|Publication number||US4206397 A|
|Application number||US 05/886,096|
|Publication date||Jun 3, 1980|
|Filing date||Mar 13, 1978|
|Priority date||Mar 13, 1978|
|Publication number||05886096, 886096, US 4206397 A, US 4206397A, US-A-4206397, US4206397 A, US4206397A|
|Inventors||Charles J. Dahlke|
|Original Assignee||Rosemount Inc.|
|Export Citation||BiBTeX, EndNote, RefMan|
|Patent Citations (6), Non-Patent Citations (1), Referenced by (16), Classifications (12)|
|External Links: USPTO, USPTO Assignment, Espacenet|
1. Field of the Invention
The invention relates to a two wire current transmitter where current through a DC source and load is controlled by the transmitter to correspond with the magnitude of a value of a parameter to be sensed by a sensing element, which may typically be a thermocouple wherein DC isolation is provided, or a temperature sensitive resistor without isolation.
2. Prior Art
U.S. Pat. No. 3,573,599 issued Apr. 6, 1971, discloses a transformer coupling to provide DC isolation to a sensing circuit from a supply circuit in a two wire current transmitter. The sensing circuit includes AC amplifier, whose input repetitively samples and compares the signals of the DC sensor network from the DC feedback network which is transformer coupled to the supply circuit. A DC amplifier on the supply side acts as the current controller for the supply current. Multiple AC coupling means are required between a sensing element and a supply current.
A two wire transmitter is described in U.S. Pat. No. 3,764,880 issued Oct. 9, 1973, wherein a single transformer is provided for DC isolation between a transducer circuit and a source circuit. The source circuit is connected to an input side of a voltage regulator which provides a regulated voltage to a DC to DC converter over the current range of the transmitter which may be, for example, 4-20 milliamperes. The voltage regulator of this circuit requires only a small, substantially constant operating current to provide required operating voltage regulation to the converter circuit.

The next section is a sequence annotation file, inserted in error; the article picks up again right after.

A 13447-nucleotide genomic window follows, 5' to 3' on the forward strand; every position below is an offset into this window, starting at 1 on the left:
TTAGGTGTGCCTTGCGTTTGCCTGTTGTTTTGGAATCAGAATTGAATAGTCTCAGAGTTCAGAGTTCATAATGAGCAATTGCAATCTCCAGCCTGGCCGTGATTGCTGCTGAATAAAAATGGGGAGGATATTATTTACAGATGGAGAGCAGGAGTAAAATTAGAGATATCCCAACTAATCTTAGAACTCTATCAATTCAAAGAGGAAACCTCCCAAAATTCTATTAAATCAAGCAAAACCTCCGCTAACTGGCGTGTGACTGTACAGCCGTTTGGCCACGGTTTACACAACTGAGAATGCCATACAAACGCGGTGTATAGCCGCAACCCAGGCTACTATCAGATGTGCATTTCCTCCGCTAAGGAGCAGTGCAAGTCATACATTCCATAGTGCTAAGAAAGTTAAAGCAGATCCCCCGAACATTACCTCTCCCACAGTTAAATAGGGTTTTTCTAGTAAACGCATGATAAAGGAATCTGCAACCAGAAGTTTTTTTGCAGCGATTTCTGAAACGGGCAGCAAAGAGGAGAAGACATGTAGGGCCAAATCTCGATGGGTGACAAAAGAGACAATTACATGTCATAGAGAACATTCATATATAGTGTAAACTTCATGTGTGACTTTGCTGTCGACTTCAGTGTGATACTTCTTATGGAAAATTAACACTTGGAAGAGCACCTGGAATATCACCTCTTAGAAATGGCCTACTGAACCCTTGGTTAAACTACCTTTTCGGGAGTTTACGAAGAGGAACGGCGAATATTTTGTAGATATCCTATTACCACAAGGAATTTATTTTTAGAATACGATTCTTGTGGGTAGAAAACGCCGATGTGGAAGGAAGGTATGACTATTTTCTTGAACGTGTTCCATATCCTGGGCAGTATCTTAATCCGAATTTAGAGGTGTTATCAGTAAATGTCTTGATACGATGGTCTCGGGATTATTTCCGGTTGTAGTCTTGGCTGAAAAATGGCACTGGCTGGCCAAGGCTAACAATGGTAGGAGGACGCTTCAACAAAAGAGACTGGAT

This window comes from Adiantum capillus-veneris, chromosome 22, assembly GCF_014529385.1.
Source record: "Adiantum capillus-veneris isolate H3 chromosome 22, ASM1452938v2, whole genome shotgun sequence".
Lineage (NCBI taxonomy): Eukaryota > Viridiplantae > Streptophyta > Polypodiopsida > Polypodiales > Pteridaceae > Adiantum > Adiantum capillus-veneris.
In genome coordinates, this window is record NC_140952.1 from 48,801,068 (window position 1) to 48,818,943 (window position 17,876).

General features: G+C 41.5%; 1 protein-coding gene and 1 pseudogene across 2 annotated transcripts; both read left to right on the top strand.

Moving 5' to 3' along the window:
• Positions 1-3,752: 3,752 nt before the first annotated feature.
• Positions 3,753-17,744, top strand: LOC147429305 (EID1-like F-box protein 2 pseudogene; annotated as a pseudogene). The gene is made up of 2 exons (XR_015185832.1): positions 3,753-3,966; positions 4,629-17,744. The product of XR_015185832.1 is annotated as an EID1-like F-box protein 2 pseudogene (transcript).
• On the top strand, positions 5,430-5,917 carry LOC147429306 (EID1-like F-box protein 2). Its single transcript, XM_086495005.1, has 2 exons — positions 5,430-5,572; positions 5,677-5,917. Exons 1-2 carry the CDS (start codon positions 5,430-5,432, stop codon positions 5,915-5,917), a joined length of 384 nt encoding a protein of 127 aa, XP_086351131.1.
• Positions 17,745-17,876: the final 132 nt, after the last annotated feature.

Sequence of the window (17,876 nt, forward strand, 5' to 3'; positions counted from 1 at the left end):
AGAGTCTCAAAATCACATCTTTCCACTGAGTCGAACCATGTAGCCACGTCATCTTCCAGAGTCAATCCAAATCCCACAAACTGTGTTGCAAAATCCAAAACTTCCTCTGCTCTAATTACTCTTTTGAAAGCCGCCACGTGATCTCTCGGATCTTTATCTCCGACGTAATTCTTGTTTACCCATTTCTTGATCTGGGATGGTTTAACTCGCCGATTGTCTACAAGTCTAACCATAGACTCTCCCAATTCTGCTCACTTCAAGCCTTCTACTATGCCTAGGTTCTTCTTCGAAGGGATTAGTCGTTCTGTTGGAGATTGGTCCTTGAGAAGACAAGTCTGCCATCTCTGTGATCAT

The present invention comprises a two wire electrical transmitter having a voltage regulator circuit which provides two sources of start-up current to the voltage regulator components upon energization of the transmitter circuitry. The additional current source overcomes a long standing problem associated with two wire transmitter circuits of slow circuit start-up or circuit initialization. The voltage regulator circuit may be used with an isolated sensing circuit as shown herein, or with nonisolated sensing circuits if desired.
The single FIGURE of the drawing is a block diagram representation of a typical transmitter circuitry and a detailed electrical schematic representation of a voltage regulator circuitry incorporated into the two wire transmitter of the present invention.
This invention comprises circuit element similar to those as described in my co-pending application Ser. No. 886,095, filed Mar. 13, 1978 entitled Two Wire Current Transmitter With Adjustable Current Control Linearization. Referring to the drawing, a DC power supply 10 and a series load resistor 11, both of which may be remotely located from the rest of the circuitry are series connected to a voltage regulator 20 outlined in dotted lines, by a line 12 through a terminal 12A and by a line 13 through a terminal 13A. Voltage regulator 20 provides a stable output DC voltage which is impressed on a DC to AC converter 40 through a voltage regulator output line 41 and line 13. DC to AC converter 40 is a semiconductor oscillator which converts stable output voltage of regulator 20 to an alternating voltage in a known manner. The AC voltage is impressed on a primary winding of a transformer 45 which is directly connected to the output of DC to AC converter 40. Transformer 45 provides for electrical isolation of transducer circuitry of a sensor portion on the output side from undesirable interference and transients. The functions and operation of the transformer are further explained in U.S. Pat. No. 3,764,880, for example. Changes in current flows in the transformer secondary result in a corresponding change in the current in the transformer primary winding.